This Saturday, Sonoma County issued a mandatory evacuation order for the community of Geyserville and the towns of Healdsburg and Windsor, which affects about 50,000 people.
“The Kincade Fire has crossed Highway 128 near Moody Lane and is heading west. If you are in Geyserville, leave now, ”says the evacuation order posted on the Sonoma County website.
At a last-minute press conference broadcast on Facebook Live, Officer Custodio López, of the California Highway Patrol, asked the population to follow the instructions and proceed to evacuation immediately, if possible before 4: 00 pm, when it is estimated that the power outages can begin.
This Friday, another 50,000 were evacuated to the south of the state, in Los Angeles County, because of the Tick Fire in Santa Clarita. The schools were closed on Friday, but this Saturday evacuation orders were lifted in several areas and its inhabitants have been allowed to return, in an organized and supervised manner, according to the county sheriff's office.
In areas of Baker Canyon Road, from Sierra Highway, north of Vasquez Canyon Road and on Tick Canyon Road, from Abelia Road to Summit Knoll Road, the evacuation order remains active.
The governor criticizes the “greed and mismanagement” of PG&E
The blackouts have acquired a political nuance and prominent figures have directly attacked the poor performance of the PG&E company, which after the chaos of the first supply cuts has promised that this time they would do it in a more coordinated manner and giving detailed information to the population.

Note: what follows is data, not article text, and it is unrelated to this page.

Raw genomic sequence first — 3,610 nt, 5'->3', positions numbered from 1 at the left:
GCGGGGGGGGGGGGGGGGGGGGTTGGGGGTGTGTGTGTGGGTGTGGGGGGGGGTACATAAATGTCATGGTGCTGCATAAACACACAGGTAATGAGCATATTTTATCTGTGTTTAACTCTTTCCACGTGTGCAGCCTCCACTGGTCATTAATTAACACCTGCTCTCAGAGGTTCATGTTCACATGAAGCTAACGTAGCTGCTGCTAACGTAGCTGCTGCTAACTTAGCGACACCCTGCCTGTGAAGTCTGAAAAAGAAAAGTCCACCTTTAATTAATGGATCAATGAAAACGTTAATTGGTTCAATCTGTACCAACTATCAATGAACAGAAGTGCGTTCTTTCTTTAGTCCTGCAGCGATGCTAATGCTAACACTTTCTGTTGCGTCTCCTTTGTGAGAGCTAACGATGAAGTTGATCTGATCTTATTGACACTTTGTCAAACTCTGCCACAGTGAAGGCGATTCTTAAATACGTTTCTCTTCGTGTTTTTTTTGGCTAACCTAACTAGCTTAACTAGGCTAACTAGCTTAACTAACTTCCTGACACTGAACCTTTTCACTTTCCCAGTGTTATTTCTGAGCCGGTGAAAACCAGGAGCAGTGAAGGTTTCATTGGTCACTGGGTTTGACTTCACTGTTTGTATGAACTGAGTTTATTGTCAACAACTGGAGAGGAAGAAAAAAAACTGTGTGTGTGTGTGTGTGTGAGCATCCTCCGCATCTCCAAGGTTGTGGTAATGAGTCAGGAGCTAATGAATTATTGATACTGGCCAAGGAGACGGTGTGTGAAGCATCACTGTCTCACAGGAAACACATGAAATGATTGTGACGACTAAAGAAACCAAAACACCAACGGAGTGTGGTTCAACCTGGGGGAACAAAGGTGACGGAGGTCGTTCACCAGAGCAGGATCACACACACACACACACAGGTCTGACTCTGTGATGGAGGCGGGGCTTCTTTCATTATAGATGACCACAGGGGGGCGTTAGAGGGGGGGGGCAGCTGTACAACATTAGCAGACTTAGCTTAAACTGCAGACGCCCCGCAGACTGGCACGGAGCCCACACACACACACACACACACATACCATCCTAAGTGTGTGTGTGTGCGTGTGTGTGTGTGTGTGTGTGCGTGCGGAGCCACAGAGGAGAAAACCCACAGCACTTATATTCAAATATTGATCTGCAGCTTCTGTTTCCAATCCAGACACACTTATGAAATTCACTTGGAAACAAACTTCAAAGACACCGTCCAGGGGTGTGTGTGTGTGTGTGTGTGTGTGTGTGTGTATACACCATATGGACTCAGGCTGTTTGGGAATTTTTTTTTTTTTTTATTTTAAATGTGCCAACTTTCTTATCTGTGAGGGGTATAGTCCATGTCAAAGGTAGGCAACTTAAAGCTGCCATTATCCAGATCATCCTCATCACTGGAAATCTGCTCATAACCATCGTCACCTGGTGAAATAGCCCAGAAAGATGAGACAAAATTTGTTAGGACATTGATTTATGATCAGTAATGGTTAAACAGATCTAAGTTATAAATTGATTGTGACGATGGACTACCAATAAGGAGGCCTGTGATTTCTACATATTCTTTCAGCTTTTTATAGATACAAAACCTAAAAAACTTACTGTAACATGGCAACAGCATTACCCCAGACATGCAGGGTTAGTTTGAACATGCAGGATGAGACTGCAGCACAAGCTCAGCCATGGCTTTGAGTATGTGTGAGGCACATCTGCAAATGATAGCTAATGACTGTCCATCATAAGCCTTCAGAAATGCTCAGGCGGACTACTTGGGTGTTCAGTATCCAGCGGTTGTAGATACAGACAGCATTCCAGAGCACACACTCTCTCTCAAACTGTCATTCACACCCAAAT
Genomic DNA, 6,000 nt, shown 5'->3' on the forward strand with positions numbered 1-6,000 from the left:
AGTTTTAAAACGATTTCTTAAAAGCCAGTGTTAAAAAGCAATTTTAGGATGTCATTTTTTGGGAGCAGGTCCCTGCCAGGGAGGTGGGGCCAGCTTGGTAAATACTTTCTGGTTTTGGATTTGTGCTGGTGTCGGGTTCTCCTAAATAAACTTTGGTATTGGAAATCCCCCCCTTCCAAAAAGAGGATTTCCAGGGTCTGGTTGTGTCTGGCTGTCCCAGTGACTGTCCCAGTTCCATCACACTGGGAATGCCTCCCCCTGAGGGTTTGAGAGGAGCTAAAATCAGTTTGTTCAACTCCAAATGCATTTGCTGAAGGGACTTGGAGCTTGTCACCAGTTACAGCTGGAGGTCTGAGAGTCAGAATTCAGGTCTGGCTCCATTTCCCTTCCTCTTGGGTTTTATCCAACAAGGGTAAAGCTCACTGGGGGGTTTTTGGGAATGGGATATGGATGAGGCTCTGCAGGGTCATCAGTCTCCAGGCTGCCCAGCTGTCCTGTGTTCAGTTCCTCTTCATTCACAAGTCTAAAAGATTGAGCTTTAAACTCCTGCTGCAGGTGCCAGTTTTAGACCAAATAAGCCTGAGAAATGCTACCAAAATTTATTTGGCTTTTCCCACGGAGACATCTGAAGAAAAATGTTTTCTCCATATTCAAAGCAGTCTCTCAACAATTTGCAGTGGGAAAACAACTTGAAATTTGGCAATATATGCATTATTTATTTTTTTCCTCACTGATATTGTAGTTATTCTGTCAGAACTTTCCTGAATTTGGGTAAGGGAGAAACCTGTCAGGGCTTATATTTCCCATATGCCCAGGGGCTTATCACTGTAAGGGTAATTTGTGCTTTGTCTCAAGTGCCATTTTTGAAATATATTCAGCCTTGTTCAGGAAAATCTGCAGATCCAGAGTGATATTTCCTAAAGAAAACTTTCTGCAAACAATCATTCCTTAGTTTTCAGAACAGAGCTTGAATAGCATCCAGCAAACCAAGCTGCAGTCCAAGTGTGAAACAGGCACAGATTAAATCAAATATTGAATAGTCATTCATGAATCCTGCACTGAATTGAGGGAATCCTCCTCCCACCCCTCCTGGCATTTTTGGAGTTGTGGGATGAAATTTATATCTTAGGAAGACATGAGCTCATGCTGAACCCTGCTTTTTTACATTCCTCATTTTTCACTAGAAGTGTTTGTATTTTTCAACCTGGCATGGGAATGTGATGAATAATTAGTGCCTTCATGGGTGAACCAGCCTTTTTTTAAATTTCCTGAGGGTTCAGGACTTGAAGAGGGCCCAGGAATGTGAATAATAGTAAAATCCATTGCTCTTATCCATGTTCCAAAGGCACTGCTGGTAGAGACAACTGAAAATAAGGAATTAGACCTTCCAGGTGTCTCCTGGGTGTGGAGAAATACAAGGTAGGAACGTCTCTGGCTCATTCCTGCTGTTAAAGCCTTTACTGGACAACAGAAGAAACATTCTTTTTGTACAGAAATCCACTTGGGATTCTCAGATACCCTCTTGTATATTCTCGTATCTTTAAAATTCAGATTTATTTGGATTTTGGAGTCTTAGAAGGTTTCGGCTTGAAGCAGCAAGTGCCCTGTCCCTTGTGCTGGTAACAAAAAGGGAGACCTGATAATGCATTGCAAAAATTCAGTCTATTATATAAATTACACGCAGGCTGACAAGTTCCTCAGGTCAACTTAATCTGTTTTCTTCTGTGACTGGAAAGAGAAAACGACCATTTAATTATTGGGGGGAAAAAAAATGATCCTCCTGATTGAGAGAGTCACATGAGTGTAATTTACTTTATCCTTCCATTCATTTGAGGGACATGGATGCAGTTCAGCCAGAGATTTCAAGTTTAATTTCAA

The governor of California, Gavin Newsom, condemned "greed and mismanagement" that led to this point in the history of California, in which thousands of people have to face raging fires in the dark.
In other Tweet, the governor said Californians are furious, as is he and announced the launch of a $ 75 million fund to help communities deal with power outages.
Newsom declared a state of emergency for Los Angeles and Sonoma counties due to forest fires.
This Wednesday, PG&E closed distribution lines that transport energy directly to homes and businesses in the Geyserville area before the fire began, but kept electricity flowing through larger transmission lines that, according to the company, were built to withstand stronger winds.
However, the utility company reported a power outage in its 230 kilovolt transmission line at 9:20 p.m. in the area where the Kincade fire started, so authorities are investigating whether a failure in the equipment may have caused the ignition.
Private firefighters: a new business in California?
According to a report from The New York Times, some wealthy families in the state are not fighting the fires that affect their properties, but instead hire private companies to complement the work of state and local firefighters.
Insurance companies such as Chubb, USAA and Safeco, usually provide services to mitigate fires to their clients in risk areas, but they are not usually services to put out flames but to secure homes and install irrigation systems, with gels and substances that block the fire.
But given the growing number of fires, which with climate change promises to increase, several companies are directly addressing the fires, fighting the flames in a private fire service.
According to the Times, fire fighting from the private sector is not new in the United States, as government agencies, including the National Forest Service, have hired private teams to fight and prevent forest fires since at least the 1980s.
What has changed is that more and more the services of these companies are hired by individual clients and homeowners.